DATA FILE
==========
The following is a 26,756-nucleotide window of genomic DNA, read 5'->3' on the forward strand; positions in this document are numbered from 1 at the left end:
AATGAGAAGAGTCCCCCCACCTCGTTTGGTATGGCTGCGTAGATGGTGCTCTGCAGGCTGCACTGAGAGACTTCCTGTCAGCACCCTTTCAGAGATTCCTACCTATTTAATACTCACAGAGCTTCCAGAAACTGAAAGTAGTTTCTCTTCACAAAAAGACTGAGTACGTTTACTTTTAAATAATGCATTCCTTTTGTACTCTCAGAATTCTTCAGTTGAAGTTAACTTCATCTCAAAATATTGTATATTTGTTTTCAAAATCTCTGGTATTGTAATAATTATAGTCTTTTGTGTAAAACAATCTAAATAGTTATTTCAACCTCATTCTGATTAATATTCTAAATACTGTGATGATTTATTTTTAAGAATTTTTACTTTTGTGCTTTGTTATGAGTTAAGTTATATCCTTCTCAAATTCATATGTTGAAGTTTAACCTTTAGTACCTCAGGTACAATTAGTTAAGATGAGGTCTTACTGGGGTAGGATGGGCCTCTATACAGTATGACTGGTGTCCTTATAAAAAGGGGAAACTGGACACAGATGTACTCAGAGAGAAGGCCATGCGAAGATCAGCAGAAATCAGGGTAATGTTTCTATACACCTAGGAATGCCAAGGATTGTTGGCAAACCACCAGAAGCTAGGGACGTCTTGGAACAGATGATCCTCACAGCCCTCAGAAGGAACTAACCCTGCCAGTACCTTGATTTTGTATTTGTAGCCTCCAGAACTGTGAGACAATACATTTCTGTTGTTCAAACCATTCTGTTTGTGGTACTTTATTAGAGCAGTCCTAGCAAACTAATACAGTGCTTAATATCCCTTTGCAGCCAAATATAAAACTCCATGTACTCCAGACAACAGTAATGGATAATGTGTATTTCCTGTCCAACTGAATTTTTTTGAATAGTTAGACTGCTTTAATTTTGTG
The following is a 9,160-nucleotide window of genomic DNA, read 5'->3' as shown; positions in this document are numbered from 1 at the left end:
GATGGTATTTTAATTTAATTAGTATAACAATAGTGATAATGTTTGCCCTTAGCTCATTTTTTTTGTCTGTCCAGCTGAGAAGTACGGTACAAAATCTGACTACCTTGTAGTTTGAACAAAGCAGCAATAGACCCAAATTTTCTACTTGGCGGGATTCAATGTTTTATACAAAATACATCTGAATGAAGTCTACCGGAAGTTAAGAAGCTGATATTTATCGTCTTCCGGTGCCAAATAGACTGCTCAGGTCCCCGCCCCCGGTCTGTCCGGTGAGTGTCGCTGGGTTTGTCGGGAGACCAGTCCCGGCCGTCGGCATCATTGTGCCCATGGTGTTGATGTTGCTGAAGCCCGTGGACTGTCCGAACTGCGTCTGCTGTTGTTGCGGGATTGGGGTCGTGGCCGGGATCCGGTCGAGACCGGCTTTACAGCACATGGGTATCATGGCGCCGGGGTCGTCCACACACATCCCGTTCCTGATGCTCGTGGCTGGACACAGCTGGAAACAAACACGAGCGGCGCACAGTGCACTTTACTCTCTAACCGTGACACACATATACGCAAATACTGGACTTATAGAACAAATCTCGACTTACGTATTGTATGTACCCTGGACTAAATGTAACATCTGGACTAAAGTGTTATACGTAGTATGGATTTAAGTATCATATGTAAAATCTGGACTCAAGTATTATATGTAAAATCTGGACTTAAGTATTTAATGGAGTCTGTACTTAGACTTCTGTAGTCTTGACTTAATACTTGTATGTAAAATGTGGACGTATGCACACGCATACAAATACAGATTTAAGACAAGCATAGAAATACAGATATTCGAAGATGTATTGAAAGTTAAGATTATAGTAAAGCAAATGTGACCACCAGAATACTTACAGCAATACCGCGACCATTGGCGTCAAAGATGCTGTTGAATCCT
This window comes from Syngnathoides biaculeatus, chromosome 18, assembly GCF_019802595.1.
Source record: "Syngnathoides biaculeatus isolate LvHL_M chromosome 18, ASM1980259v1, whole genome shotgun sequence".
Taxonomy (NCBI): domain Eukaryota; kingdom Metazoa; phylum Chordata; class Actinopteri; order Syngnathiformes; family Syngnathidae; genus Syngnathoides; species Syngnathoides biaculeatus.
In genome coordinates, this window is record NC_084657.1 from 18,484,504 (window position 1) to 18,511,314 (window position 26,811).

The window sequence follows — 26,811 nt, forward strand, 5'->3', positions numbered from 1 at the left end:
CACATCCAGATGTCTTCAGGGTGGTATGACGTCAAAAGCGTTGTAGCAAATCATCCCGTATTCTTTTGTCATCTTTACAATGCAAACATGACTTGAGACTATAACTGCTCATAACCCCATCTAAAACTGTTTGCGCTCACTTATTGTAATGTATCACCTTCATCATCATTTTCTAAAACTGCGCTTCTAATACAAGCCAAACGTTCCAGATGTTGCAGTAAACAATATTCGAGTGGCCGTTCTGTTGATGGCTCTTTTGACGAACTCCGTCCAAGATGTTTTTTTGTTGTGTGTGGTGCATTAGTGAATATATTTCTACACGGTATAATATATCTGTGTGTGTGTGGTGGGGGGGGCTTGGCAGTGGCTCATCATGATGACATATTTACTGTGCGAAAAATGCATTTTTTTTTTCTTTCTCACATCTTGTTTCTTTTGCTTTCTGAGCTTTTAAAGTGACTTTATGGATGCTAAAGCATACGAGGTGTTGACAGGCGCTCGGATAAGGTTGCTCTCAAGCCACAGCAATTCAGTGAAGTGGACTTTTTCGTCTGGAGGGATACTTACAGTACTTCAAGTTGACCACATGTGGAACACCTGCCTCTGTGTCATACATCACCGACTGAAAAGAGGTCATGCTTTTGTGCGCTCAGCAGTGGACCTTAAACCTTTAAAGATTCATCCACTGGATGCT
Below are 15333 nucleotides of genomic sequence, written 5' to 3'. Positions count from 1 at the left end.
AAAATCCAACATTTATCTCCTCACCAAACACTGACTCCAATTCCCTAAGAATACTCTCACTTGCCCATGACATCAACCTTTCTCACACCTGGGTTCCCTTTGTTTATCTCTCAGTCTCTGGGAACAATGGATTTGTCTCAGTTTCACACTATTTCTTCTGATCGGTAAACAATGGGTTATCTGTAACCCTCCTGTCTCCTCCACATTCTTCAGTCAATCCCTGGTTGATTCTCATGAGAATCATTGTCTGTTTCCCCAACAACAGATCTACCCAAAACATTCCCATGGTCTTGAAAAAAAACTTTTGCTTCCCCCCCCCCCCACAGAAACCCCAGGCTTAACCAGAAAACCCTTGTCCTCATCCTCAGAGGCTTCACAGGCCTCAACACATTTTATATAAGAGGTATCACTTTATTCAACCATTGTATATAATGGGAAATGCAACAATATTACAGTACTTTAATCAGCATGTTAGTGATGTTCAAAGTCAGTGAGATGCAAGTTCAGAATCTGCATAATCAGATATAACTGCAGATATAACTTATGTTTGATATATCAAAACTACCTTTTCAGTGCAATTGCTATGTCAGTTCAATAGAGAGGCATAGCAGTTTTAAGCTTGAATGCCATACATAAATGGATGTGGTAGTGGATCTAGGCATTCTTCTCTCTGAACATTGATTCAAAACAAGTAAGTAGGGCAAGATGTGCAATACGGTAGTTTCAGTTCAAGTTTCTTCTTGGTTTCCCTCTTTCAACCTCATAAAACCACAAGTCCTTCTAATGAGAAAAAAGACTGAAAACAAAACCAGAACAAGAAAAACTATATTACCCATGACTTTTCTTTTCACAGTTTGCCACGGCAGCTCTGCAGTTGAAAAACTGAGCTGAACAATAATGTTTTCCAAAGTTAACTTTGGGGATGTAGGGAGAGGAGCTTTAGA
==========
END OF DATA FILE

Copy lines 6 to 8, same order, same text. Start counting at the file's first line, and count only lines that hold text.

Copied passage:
Source record: "Syngnathoides biaculeatus isolate LvHL_M chromosome 18, ASM1980259v1, whole genome shotgun sequence".
Taxonomy (NCBI): domain Eukaryota; kingdom Metazoa; phylum Chordata; class Actinopteri; order Syngnathiformes; family Syngnathidae; genus Syngnathoides; species Syngnathoides biaculeatus.
In genome coordinates, this window is record NC_084657.1 from 18,484,504 (window position 1) to 18,511,314 (window position 26,811).